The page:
Syracuse had just scored on their opening three possessions to stun USF and take an early 17-0 lead. After witnessing USF drive 75 yards in just four plays to score their first touchdown, Syracuse coach Dino Babers said he knew the Orange would have to continue to score if they were to preserve their lead and pull off the upset.
That’s why he said a decision that would have seemed ridiculous to many, was so easy for him.
Facing a fourth-and-four on their own 47-yard line, Babers, a known supporter of going for it on fourth down, decided to leave his offense on the field. Syracuse was already 1-1 on fourth down conversions in the game, and previously went a perfect 3-3 in their season-opening win over Colgate.
This time, however, luck was not on Syracuse’s side, as quarterback Eric Dungey’s pass intended for Steve Ishmael was broken up by USF cornerback Ronnie Hoggins. The Bulls then took over on downs already in Syracuse territory and scored their second touchdown of the afternoon five plays later, continuing what would become a 45-3 run.
Despite converting just two of five fourth down attempts, and the ensuing 45-20 blowout loss, Babers said the decision to go for it five times gave Syracuse their best – and possibly their only – chance to win.
As a result of Syracuse’s limited personnel, due to both injuries and overall inferior talent, Babers said USF was simply too great of an opponent for the Orange to have the luxury to punt.
Think about who we have. Think about who is playing. Think about who we’re playing against. You look at what’s going on defensively with injuries, you look at those skilled receivers, you look at the quarterback.
Even though you’re in the first or second quarter, you can kind of predict what’s going to go on down the road. You saw numerous dropped balls by the wide receivers, true? You saw guys that we’re open and the ball is going on the ground, kind of reminds you of Louisville – same thing, Louisville had a lot of drops against us. If they’re making those catches, it’s a different game.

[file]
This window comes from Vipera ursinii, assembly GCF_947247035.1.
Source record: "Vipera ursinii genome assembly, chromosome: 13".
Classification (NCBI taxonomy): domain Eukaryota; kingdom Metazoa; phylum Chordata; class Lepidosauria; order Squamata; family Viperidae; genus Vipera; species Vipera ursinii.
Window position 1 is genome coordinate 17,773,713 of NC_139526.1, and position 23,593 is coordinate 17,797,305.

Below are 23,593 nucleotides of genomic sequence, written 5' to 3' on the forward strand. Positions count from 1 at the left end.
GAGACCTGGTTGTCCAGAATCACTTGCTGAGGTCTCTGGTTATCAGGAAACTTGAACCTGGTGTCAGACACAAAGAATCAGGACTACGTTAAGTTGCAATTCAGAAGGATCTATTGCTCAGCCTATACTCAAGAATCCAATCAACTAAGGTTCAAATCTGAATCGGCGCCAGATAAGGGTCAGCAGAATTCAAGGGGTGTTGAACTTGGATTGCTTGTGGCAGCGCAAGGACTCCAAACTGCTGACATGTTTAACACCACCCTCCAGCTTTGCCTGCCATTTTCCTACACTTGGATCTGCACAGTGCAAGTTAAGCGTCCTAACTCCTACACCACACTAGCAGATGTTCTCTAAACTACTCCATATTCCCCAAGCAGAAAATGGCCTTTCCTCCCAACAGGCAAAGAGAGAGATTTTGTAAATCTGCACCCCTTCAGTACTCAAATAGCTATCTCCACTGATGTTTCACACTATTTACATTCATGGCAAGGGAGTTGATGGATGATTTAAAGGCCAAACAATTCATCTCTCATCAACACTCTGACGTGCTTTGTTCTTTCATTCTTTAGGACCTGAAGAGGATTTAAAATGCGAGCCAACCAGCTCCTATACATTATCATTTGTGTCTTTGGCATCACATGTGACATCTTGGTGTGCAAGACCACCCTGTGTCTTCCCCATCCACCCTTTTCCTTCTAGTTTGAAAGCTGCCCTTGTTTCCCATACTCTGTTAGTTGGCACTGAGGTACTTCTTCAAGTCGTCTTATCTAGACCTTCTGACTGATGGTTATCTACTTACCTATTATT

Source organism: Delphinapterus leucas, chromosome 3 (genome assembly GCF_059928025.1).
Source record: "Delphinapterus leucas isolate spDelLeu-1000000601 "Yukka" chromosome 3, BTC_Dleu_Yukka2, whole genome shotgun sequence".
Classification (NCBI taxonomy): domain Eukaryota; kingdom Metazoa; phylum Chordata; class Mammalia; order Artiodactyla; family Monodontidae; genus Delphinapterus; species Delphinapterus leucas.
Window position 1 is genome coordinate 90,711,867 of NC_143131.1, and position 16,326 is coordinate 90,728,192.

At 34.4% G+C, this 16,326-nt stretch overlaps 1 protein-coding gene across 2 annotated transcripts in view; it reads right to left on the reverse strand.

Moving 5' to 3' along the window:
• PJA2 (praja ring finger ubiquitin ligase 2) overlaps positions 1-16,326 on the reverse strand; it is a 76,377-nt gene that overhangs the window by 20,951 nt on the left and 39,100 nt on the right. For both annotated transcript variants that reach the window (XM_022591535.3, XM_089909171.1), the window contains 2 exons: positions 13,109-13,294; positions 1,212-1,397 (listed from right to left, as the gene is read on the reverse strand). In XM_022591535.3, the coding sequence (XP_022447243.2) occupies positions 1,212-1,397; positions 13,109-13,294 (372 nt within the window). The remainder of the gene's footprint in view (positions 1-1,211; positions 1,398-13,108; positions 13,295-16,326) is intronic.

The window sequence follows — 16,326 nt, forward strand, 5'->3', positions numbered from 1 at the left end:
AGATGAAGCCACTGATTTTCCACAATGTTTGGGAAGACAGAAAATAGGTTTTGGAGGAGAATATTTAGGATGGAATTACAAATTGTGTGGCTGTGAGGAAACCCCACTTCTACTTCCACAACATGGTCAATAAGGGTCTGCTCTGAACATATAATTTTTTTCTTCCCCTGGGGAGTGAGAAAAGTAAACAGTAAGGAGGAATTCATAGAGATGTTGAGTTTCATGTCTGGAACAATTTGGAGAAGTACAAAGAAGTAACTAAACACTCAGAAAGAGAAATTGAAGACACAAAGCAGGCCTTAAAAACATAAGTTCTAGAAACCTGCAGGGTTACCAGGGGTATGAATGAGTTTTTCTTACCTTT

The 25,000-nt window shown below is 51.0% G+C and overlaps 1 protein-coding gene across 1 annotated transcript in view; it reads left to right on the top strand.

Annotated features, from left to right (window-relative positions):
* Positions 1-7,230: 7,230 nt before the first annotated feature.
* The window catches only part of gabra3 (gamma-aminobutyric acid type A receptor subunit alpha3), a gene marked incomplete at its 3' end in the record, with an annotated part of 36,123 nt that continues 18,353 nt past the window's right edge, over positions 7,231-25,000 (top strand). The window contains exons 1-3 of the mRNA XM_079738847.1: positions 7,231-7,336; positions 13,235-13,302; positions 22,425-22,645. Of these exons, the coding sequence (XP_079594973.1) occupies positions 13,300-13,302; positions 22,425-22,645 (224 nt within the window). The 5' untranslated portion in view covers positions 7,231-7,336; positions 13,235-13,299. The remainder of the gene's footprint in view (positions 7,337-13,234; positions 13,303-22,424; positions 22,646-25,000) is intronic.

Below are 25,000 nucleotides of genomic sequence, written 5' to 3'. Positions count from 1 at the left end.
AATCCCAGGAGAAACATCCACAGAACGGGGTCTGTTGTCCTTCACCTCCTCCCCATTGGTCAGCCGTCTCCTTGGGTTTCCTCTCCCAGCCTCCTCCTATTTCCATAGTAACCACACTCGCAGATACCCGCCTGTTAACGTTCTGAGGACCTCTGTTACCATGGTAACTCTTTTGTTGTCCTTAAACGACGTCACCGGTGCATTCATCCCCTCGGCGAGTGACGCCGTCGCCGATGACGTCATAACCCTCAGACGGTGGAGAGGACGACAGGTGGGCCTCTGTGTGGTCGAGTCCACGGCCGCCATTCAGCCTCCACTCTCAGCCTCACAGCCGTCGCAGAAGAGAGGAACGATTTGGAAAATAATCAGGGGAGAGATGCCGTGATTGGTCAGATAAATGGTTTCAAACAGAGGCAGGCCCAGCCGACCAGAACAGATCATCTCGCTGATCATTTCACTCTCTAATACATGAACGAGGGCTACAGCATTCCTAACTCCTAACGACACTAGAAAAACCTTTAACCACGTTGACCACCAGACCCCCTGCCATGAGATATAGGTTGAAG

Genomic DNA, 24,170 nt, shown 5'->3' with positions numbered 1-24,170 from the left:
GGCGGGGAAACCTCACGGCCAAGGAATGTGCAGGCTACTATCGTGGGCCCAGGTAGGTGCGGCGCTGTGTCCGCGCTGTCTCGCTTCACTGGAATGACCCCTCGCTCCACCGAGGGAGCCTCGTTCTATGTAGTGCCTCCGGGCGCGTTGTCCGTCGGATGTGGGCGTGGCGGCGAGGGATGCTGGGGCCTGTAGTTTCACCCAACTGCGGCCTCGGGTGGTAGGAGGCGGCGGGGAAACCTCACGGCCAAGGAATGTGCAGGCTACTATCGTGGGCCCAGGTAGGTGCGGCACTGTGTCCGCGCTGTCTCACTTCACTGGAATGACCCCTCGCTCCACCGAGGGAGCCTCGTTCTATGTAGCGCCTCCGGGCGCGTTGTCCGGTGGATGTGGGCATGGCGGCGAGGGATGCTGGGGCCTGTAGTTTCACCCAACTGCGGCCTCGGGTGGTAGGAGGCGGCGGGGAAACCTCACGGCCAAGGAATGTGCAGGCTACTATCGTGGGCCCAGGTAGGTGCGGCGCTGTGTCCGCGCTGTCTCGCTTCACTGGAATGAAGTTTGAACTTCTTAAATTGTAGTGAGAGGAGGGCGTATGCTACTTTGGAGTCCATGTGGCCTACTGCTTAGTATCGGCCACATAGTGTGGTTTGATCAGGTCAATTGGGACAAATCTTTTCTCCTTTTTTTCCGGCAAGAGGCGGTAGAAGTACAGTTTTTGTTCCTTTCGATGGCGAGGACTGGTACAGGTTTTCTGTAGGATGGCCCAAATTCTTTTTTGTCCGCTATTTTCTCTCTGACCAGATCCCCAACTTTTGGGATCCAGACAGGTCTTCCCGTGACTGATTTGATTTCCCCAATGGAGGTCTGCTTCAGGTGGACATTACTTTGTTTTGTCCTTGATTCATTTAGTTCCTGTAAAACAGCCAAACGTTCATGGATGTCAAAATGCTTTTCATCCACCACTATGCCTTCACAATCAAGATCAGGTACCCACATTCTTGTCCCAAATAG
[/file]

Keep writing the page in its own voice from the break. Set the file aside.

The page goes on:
You get the positive with the negative, but as a coach, I have to be able to look at it and make a decision based on what I believed was going to happen. And what I believed was going to happen was we needed those fourth downs to win the game.
If I thought we could have did it another way, I promise you I would have. But I thought we needed those possessions, I thought we needed more points on the scoreboard if we were going to be able to take a football team like that.
While the Orange may have had success going for it on fourth downs against Colgate, they’ve gone a pedestrian 2-6 against Louisville and USF since. Despite Syracuse’s recent lack of success on fourth down conversions, Babers said fans shouldn’t expect anything to change.
“It’s part of our game,” Babers said. “The more and more you watch us, you have to understand there’s certain things that we do. The most important thing is we’re not going to get them all the time, but we believe we do, and that we’re going to get them when we call it. If we don’t think we’re going to get it, then we punt the ball.”
That thinking is a complete 180-degree shift from Babers’ predecessor Scott Shafer. The ex-Syracuse coach went for it on fourth down just 17 times last season, and only four of those times came when they were tied or in the lead.
Babers, on the other hand, has already gone for it on fourth down 10 times this season, and is on pace for 40 – yes, forty – fourth down attempts.
With a difficult schedule remaining, and the number of injuries mounting, it appears likely Babers will need to continue to risk it on fourth down to give his team the best chance to win, because as Babers so eloquently put it after his team’s season-opening over Colgate, “We’re not playing to be close. We’re playing to win.”